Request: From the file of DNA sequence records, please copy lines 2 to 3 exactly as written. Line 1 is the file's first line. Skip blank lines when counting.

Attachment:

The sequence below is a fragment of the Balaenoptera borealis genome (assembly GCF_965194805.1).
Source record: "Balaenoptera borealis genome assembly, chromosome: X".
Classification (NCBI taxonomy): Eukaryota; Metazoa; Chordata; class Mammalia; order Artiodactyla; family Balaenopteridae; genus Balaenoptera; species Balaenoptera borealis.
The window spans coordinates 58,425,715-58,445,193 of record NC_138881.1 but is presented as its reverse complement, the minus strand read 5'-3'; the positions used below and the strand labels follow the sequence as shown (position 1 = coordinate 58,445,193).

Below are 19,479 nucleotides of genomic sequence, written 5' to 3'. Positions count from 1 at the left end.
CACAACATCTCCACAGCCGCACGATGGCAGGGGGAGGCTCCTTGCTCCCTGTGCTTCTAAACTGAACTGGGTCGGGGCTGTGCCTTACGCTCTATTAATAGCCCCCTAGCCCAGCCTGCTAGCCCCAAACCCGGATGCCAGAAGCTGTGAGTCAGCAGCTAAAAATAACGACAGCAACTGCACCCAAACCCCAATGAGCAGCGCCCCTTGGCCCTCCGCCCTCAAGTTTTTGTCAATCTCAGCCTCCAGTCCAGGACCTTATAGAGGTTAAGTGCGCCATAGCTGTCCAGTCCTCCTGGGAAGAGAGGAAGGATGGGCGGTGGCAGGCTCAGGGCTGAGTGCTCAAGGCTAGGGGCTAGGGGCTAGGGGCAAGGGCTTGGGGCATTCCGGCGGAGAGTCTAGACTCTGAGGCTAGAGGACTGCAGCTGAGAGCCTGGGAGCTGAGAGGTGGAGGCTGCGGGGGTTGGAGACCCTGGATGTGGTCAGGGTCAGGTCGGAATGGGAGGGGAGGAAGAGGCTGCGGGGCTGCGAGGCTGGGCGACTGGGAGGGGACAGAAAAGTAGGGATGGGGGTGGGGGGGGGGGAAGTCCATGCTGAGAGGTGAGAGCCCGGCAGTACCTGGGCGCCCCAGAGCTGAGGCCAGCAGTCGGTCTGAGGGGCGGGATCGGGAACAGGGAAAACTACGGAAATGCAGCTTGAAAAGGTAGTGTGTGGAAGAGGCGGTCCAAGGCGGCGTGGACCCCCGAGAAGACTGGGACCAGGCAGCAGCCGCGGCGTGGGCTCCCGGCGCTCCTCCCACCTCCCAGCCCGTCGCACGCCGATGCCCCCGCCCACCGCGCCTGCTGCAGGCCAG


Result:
Source record: "Balaenoptera borealis genome assembly, chromosome: X".
Classification (NCBI taxonomy): Eukaryota; Metazoa; Chordata; class Mammalia; order Artiodactyla; family Balaenopteridae; genus Balaenoptera; species Balaenoptera borealis.